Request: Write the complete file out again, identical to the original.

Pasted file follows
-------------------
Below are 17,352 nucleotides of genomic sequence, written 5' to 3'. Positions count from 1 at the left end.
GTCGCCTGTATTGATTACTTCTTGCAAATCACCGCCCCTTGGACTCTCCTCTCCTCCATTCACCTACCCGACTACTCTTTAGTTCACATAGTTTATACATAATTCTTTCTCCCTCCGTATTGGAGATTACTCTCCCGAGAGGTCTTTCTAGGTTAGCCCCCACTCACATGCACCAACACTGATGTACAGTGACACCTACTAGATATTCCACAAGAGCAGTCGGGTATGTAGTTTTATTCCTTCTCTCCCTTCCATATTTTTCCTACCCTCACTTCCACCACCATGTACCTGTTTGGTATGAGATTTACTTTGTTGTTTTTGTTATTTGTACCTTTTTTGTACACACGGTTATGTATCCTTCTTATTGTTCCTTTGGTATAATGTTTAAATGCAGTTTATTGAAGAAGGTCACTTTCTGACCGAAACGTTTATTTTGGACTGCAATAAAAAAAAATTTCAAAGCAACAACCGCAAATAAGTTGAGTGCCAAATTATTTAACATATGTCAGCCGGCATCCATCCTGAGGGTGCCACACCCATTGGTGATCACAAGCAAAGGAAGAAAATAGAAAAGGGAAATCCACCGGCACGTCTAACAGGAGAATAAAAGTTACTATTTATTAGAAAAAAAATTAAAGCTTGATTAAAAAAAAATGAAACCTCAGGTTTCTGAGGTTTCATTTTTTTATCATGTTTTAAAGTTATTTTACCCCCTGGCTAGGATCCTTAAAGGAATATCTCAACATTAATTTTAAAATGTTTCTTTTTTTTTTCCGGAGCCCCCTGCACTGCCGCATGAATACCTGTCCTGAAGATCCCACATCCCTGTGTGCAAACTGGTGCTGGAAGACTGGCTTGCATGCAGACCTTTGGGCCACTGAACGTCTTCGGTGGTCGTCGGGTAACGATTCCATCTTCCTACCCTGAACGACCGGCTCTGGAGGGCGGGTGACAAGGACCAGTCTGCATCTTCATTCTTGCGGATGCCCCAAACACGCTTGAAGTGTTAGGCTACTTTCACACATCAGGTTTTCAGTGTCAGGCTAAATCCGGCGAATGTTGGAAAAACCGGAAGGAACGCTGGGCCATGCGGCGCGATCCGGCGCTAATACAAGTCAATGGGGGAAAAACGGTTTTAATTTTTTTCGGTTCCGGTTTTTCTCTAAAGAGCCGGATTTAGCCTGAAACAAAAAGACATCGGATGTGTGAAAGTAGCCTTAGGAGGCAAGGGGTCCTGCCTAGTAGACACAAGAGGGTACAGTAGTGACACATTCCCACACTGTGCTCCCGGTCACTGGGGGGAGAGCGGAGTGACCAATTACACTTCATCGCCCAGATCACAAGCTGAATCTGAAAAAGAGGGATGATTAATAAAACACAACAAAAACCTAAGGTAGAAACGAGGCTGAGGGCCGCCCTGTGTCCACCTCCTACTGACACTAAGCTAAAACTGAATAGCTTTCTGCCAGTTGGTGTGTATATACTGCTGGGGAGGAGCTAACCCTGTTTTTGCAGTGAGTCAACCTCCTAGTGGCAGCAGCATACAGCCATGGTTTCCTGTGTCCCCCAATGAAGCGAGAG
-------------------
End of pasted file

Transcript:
Below are 17,352 nucleotides of genomic sequence, written 5' to 3'. Positions count from 1 at the left end.
GTCGCCTGTATTGATTACTTCTTGCAAATCACCGCCCCTTGGACTCTCCTCTCCTCCATTCACCTACCCGACTACTCTTTAGTTCACATAGTTTATACATAATTCTTTCTCCCTCCGTATTGGAGATTACTCTCCCGAGAGGTCTTTCTAGGTTAGCCCCCACTCACATGCACCAACACTGATGTACAGTGACACCTACTAGATATTCCACAAGAGCAGTCGGGTATGTAGTTTTATTCCTTCTCTCCCTTCCATATTTTTCCTACCCTCACTTCCACCACCATGTACCTGTTTGGTATGAGATTTACTTTGTTGTTTTTGTTATTTGTACCTTTTTTGTACACACGGTTATGTATCCTTCTTATTGTTCCTTTGGTATAATGTTTAAATGCAGTTTATTGAAGAAGGTCACTTTCTGACCGAAACGTTTATTTTGGACTGCAATAAAAAAAAATTTCAAAGCAACAACCGCAAATAAGTTGAGTGCCAAATTATTTAACATATGTCAGCCGGCATCCATCCTGAGGGTGCCACACCCATTGGTGATCACAAGCAAAGGAAGAAAATAGAAAAGGGAAATCCACCGGCACGTCTAACAGGAGAATAAAAGTTACTATTTATTAGAAAAAAAATTAAAGCTTGATTAAAAAAAAATGAAACCTCAGGTTTCTGAGGTTTCATTTTTTTATCATGTTTTAAAGTTATTTTACCCCCTGGCTAGGATCCTTAAAGGAATATCTCAACATTAATTTTAAAATGTTTCTTTTTTTTTTCCGGAGCCCCCTGCACTGCCGCATGAATACCTGTCCTGAAGATCCCACATCCCTGTGTGCAAACTGGTGCTGGAAGACTGGCTTGCATGCAGACCTTTGGGCCACTGAACGTCTTCGGTGGTCGTCGGGTAACGATTCCATCTTCCTACCCTGAACGACCGGCTCTGGAGGGCGGGTGACAAGGACCAGTCTGCATCTTCATTCTTGCGGATGCCCCAAACACGCTTGAAGTGTTAGGCTACTTTCACACATCAGGTTTTCAGTGTCAGGCTAAATCCGGCGAATGTTGGAAAAACCGGAAGGAACGCTGGGCCATGCGGCGCGATCCGGCGCTAATACAAGTCAATGGGGGAAAAACGGTTTTAATTTTTTTCGGTTCCGGTTTTTCTCTAAAGAGCCGGATTTAGCCTGAAACAAAAAGACATCGGATGTGTGAAAGTAGCCTTAGGAGGCAAGGGGTCCTGCCTAGTAGACACAAGAGGGTACAGTAGTGACACATTCCCACACTGTGCTCCCGGTCACTGGGGGGAGAGCGGAGTGACCAATTACACTTCATCGCCCAGATCACAAGCTGAATCTGAAAAAGAGGGATGATTAATAAAACACAACAAAAACCTAAGGTAGAAACGAGGCTGAGGGCCGCCCTGTGTCCACCTCCTACTGACACTAAGCTAAAACTGAATAGCTTTCTGCCAGTTGGTGTGTATATACTGCTGGGGAGGAGCTAACCCTGTTTTTGCAGTGAGTCAACCTCCTAGTGGCAGCAGCATACAGCCATGGTTTCCTGTGTCCCCCAATGAAGCGAGAG